Joshua: Don’t bother to ask a Texan where he’s from. If he’s from Texas, he would have told you already. God Bless Texas. (with a final tip of his cowboy hat)
Joshua's Tips for the Best Margaritas
- Choose 100% blue agave tequila for best flavor and no headaches.
- Disaronno is the best tasting amaretto liqueur, but it's also expensive. For a more economical option try "Homemade Amaretto Liqueur" recipe at the bottom of this page.
- Fresh-squeezed Key lime juice is important to the flavor of this recipe .You can also substitute the larger limes common in U.S. grocery stores, but the flavor won't be quite the same.
- Grate lime peel into kosher salt with a microplaner for homemade lime salt.
- Rub glass rims with used lime halves and dip in lime salt.
- For frozen margaritas, blend the be-Jesus out of it! Don't be afraid to blend for 1-2 minutes.
- Pour margarita into salted glasses.
- Garnish margarita glasses with lime slices.
- Try Frosty Pisco Sour Cocktails for Peru's version of the margarita.
- Prep time: 15 min
- Ready in: 15 min
- Yields: Serves 6-8
The Best Margaritas in Texas
- 1 cup freshly-squeezed Key lime juice
- 1/2 - 3/4 cup amaretto liqueur, preferably Disaronno or homemade
- 2 cups 100% blue agave tequila
- 4 cups small ice cubes
- Pour first three ingredients into a blender container. If you prefer frozen margaritas add the ice cubes, too.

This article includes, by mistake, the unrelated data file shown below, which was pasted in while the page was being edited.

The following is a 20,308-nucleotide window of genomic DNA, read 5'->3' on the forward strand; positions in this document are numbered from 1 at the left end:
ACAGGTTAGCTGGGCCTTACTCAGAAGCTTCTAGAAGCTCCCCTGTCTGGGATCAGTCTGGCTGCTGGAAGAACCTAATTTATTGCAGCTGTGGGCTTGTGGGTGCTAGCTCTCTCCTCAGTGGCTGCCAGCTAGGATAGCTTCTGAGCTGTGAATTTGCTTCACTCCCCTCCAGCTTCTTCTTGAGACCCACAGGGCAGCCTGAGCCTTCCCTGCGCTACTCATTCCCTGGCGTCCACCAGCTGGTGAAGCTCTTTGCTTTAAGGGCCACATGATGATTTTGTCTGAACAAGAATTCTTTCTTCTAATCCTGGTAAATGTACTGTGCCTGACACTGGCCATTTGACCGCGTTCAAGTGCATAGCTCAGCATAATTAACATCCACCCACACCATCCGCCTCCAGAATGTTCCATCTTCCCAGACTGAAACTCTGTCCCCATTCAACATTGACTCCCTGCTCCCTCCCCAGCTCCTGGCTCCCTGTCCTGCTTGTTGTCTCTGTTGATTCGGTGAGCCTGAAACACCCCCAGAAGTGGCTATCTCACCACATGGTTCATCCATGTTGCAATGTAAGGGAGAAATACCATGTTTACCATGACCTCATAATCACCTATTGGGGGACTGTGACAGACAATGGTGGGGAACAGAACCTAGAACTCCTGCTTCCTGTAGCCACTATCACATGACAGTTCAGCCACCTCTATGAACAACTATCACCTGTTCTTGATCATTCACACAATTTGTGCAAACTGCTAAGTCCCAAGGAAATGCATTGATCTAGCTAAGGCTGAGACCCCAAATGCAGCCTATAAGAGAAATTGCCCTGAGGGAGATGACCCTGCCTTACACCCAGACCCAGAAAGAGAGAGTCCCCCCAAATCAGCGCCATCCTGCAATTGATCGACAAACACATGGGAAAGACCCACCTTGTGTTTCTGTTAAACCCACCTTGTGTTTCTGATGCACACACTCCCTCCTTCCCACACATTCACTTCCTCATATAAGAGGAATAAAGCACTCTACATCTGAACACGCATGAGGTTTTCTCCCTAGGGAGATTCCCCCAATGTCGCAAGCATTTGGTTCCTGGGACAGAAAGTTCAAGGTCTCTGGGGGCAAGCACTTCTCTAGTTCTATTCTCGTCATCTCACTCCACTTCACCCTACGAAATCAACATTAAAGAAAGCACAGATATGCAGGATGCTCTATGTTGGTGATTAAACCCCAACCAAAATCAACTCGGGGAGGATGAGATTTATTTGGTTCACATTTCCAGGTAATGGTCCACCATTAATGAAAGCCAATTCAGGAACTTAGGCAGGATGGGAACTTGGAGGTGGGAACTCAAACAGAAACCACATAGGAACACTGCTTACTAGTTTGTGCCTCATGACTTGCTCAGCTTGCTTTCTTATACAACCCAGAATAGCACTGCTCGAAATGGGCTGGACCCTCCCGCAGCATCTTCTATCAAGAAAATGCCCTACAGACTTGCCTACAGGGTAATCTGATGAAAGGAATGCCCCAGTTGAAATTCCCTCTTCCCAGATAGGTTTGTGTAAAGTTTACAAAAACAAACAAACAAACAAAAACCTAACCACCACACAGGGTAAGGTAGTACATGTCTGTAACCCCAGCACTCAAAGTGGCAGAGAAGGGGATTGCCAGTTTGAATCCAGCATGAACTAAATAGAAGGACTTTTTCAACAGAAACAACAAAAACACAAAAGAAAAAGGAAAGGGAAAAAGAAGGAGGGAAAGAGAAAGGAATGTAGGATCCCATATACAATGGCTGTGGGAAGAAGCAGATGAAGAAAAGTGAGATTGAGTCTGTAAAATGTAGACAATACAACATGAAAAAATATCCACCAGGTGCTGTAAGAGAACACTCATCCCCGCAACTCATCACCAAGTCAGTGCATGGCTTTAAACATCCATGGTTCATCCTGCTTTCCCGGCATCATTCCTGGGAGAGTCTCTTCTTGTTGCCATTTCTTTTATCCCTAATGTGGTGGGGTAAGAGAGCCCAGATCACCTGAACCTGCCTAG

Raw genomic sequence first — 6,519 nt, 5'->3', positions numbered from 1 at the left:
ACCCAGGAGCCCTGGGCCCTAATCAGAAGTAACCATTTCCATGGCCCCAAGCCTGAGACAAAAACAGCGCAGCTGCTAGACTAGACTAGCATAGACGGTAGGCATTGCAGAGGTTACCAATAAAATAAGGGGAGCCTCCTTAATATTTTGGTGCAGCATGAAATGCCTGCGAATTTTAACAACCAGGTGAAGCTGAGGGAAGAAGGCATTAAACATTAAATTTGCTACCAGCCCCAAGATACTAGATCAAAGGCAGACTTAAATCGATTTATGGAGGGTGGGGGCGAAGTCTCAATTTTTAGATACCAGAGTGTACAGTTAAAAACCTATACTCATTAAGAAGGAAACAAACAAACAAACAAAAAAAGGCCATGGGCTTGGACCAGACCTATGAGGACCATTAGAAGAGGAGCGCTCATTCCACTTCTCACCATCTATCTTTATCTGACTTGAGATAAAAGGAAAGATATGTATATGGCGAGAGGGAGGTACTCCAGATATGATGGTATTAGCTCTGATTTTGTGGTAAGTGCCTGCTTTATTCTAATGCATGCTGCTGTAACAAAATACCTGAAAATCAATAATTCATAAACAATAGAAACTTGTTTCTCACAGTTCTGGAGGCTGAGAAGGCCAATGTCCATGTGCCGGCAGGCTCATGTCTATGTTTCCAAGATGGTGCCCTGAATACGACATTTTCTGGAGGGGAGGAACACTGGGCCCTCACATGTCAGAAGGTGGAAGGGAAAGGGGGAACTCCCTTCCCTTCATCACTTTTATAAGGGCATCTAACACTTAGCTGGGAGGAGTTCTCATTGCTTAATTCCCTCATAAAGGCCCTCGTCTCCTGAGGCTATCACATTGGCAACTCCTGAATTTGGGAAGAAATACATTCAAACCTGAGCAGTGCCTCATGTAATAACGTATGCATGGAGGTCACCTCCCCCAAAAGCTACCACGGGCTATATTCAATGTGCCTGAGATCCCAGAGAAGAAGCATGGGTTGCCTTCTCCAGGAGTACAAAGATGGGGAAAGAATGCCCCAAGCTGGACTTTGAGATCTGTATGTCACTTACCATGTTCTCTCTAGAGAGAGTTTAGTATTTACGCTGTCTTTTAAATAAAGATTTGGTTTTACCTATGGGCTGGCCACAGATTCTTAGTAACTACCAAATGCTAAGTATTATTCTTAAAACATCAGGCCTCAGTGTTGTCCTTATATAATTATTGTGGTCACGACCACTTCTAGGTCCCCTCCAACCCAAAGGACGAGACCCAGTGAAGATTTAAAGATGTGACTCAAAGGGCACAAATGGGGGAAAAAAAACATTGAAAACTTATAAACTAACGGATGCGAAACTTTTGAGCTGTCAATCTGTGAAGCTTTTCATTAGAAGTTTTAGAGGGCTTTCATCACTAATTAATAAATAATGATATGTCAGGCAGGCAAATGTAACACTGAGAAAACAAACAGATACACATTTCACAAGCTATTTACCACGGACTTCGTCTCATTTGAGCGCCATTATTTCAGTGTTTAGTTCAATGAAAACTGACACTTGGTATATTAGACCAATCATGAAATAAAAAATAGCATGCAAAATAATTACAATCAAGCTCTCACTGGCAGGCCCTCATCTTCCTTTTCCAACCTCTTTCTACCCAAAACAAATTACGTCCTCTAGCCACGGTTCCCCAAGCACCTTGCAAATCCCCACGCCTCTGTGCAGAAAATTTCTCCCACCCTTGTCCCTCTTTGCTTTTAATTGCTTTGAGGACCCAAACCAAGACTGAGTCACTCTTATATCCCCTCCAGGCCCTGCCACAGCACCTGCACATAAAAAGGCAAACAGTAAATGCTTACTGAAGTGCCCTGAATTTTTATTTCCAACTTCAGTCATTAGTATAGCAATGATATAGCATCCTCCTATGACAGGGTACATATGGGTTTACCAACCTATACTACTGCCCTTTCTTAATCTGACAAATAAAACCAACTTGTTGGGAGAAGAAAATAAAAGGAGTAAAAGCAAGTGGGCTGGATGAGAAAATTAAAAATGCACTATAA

- For frozen margaritas, blend for 1-2 minutes or until blender container is frosty.
- Salt margarita glass rims, if desired. (see tips section)
- Pour margarita into glasses and garnish with lime slices.
Quick & Easy Margaritas
Don't have Key lime juice? Try this quick, easy and sweet margarita.
- 12 ounces limeade concentrate
- 12 ounces tequila
- 1/4 cup Disaronno, or to taste
- 3 cups of small ice cubes
- Pour all 4 ingredients into a blender container.
- Blend for 1-2 minutes, until thick and frosty.
- Pour into prepared glasses.
- Garnish with lime slices.
- Sip to the tune of Jimmy Buffet's "Margaritaville".
Homemade Amaretto Liqueur
This recipe, courtesy of allrecipes, is a dead ringer for Disaronno liqueur.
- 1 cup water
- 1 cup white sugar
- 1/2 cup brown sugar
- 2 cups vodka
- 2 teaspoons vanilla extract
- 2 Tablespoons almond extract
- Combine water and sugars in a saucepan over medium heat. Allow the mixture to come to a boil. Stir and simmer until sugars dissolve.
- Remove pan from heat and allow mixture to cool for 10 minutes.
- Add vodka and extracts. Store homemade amaretto liqueur in a sealed glass container.
Serve margaritas at your next party with plenty of guacamole and fresh salsa. Click below for the recipes:
Or serve margaritas with a hot bowl of piping soup:
Margaritas are a great complement for Smoky Steak Fajitas.